Scarlett fever outbreak hits Hong Kong

Public health officials in Hong Kong have issued a warning about an outbreak of scarlet fever that has infected more than 400 children this year.

Researchers in Hong Kong said that the disease, which is spread by coughing and sneezing, may be moving through the population more quickly than usual due to a genetic mutation, according to the BBC.

Cases of the disease have also been confirmed in mainland China and Macau.

Scarlet fever occurs every year in the region, but this year has seen more cases than usual. In China, scarlet fever infections have increased by five times the normal rate, and Macau has seen an increase to three times the normal rate.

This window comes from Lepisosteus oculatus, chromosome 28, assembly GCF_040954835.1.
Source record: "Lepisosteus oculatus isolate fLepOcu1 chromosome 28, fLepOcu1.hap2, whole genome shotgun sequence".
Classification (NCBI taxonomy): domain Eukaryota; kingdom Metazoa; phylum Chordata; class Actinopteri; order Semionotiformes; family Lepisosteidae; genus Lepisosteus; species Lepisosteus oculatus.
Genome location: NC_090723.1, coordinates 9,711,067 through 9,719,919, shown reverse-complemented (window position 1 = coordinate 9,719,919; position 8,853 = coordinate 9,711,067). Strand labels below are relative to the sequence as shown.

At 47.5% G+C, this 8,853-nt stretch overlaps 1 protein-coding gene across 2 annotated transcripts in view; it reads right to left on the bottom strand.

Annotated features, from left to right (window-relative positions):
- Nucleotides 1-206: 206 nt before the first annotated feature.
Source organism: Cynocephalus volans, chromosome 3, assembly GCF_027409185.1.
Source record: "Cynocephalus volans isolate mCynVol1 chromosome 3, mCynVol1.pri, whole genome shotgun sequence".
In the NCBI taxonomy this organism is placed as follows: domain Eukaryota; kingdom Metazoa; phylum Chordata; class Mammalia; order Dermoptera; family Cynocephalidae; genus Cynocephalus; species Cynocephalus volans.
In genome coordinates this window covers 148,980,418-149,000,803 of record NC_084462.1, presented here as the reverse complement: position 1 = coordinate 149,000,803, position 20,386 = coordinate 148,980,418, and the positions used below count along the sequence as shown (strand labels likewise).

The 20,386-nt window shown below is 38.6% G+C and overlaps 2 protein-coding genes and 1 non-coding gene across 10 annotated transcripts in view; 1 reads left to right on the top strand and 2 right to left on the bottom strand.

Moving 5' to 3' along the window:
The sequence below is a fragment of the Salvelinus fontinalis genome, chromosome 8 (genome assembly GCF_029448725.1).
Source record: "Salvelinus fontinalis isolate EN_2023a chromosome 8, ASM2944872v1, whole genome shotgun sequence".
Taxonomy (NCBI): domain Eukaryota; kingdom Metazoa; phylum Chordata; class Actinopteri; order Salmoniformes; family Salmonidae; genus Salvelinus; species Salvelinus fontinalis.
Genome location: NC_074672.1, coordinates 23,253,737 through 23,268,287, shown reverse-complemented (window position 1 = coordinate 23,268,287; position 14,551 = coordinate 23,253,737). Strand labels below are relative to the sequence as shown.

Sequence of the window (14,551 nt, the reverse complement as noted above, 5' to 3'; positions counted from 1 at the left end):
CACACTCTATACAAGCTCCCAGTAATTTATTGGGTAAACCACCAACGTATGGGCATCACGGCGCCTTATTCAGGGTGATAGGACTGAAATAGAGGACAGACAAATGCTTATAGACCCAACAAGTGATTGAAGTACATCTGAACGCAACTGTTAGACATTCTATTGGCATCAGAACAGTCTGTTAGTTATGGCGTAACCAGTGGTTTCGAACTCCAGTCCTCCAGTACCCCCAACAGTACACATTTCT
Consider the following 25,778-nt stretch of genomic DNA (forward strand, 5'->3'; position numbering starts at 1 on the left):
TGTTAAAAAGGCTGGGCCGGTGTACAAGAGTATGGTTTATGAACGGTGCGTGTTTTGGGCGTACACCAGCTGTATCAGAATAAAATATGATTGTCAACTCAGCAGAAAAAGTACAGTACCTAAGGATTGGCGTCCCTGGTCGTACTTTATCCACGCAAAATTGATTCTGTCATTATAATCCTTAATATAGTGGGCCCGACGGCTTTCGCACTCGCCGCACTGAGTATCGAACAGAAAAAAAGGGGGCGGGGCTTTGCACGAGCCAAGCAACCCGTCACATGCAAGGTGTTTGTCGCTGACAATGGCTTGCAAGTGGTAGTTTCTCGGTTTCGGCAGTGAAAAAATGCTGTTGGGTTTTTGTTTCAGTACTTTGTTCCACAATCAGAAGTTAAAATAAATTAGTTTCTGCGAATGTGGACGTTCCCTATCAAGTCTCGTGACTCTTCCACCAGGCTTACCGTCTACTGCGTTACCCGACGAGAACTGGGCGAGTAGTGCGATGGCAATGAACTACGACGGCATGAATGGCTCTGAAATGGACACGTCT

"If the genetic mutation is responsible for the increased transmissibility of the bacteria, the outbreak may be sustained for some time,” Dr. Thomas Tsang, controller of Hong Kong’s Center for Health Protection, said, the BBC reportd.

Most of the cases have been confirmed in children under the age of 10, with clusters appearing in kindergartens, primary schools and child care centers.

A six-year-old was confirmed to have died from the disease last month, and initial tests suggest that a five-year-old boy may have also recently died from the infection.